Exploring Development Issues on Prime-time TV in Africa
A new two-part series on Kenya’s Citizen News TV takes viewers deep into war-ravaged Somalia. But instead of focusing on politics or terrorism, reporter Alex Chamwada and cameraman Moses Mwakisha focused on a lesser-known activity in the country: large-scale farming and its impact on food security.
“Somalia’s Food Basket,” which earned a prime-time slot on the popular channel, is one of 20 stories about agriculture and food security that were produced as part of the African Story Challenge, a two-year, $1 million program of reporting grants for investigative, digital and data-driven stories on key African health and development issues. The African Media Initiative (AMI) launched the contest in May with support from the Bill and Melinda Gates Foundation, the African Development Bank and the Alliance for a Green Revolution in Africa (AGRA).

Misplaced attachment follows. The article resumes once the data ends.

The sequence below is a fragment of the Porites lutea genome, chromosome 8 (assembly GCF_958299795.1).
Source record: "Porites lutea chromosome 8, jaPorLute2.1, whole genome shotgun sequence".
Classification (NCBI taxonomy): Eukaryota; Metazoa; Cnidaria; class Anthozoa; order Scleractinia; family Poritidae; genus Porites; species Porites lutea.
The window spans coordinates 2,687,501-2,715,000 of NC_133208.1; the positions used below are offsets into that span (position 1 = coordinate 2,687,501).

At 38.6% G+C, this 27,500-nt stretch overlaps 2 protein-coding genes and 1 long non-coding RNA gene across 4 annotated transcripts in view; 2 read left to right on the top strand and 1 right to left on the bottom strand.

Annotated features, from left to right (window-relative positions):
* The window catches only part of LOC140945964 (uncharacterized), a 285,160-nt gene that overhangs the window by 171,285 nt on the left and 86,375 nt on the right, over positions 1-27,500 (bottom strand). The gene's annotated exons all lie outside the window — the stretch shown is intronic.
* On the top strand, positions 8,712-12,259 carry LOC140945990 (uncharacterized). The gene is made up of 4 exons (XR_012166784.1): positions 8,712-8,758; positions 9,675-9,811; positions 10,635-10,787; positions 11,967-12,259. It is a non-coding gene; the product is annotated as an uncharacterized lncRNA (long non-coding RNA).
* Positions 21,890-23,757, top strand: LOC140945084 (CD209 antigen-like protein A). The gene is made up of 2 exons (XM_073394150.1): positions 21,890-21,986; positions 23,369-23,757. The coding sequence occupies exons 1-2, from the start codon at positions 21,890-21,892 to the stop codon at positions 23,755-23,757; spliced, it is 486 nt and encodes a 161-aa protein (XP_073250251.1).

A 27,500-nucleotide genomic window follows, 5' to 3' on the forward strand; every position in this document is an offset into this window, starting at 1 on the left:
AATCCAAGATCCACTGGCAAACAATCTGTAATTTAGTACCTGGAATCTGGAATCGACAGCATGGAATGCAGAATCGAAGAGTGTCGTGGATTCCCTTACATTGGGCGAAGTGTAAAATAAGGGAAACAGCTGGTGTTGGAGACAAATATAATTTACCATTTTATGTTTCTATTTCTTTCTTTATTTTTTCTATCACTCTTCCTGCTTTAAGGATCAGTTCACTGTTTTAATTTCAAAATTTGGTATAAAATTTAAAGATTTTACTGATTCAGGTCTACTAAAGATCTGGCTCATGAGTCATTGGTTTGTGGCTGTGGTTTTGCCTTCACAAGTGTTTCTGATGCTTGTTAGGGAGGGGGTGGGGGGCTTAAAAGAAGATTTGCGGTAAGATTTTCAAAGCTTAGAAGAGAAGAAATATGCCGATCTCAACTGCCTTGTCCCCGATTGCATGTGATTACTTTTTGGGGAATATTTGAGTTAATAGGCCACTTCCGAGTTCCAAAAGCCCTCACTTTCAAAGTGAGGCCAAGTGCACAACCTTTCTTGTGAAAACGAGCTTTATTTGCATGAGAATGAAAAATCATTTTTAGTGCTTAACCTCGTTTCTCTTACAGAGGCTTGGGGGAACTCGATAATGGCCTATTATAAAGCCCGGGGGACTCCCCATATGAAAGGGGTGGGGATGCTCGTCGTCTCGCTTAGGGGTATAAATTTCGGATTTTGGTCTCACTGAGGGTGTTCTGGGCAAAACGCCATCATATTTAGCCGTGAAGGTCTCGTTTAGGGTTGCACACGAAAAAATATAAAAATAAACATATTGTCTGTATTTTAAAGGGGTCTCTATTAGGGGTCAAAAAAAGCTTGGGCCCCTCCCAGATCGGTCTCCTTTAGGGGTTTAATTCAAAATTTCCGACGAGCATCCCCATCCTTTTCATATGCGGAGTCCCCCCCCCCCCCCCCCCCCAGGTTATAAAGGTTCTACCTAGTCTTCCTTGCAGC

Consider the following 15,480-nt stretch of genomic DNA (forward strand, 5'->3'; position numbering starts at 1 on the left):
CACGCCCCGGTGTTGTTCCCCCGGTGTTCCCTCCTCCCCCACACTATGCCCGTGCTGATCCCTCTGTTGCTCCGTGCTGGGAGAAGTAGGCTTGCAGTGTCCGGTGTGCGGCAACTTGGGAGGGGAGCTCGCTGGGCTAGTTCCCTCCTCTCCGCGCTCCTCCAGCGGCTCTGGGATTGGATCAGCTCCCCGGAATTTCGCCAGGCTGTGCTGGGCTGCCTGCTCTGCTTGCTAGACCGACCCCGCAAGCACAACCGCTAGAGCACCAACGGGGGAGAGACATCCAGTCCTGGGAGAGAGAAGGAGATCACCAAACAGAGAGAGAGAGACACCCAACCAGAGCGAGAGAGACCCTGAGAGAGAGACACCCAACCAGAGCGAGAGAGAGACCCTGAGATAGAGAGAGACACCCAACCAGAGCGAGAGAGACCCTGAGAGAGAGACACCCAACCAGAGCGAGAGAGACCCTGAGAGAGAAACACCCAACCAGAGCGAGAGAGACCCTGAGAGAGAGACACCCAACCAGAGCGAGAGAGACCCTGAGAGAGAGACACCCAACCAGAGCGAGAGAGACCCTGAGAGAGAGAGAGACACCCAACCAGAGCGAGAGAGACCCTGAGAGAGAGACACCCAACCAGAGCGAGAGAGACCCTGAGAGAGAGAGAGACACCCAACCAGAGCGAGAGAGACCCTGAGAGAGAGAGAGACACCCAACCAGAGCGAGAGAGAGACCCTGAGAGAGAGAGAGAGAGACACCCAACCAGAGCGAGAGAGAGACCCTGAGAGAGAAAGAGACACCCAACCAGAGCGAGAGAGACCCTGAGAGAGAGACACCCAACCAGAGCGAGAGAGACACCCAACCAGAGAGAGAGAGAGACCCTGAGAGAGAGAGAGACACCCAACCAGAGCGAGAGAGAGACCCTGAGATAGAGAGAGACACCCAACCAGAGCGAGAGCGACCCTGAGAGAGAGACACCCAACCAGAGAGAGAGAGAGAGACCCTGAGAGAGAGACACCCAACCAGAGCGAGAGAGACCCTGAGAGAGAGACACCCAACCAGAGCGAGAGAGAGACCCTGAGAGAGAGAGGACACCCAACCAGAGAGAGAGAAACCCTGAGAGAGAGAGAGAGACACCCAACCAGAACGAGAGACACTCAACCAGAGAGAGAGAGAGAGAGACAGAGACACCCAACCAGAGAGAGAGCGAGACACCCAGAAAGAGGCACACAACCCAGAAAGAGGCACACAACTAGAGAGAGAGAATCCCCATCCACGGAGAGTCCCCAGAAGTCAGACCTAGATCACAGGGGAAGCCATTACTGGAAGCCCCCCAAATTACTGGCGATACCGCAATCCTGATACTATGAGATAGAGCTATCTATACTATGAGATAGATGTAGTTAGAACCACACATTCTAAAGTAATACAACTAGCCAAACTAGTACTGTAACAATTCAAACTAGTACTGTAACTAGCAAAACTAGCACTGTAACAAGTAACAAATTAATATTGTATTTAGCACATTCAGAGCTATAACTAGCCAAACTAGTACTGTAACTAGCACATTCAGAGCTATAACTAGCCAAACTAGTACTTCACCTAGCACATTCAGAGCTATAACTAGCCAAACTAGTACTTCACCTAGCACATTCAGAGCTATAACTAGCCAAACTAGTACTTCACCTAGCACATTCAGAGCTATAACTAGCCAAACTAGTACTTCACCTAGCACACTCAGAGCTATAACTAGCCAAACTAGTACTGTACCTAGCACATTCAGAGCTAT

“In Africa, there’s a kind of frustration or disconnect between what people want to hear and what gets published,” says Joseph Warungu, a recent ICFJ Knight International Journalism Fellow, who is helping lead the contest for AMI. “The media is focused on covering politics, but when you ask ordinary people in any country [in Africa] their priorities, they’ll say health, security, water.”
Editors and media operators often argue that reporting on development issues requires effort and resources that simply aren’t available. So the challenge is giving reporters grants of US$2,000 to US$20,000, as well as training and mentorship to help them refine their ideas.
Read the full post on IJNet.
The International Journalists' Network, IJNet, keeps professional and citizen journalists up to date on the latest media innovations, online journalism resources, training opportunities and expert advice. ICFJ produces IJNet in seven languages: Arabic, Chinese, English, Persian, Portuguese, Russian and Spanish. IJNet is supported by donors including the John S. and James L. Knight Foundation.
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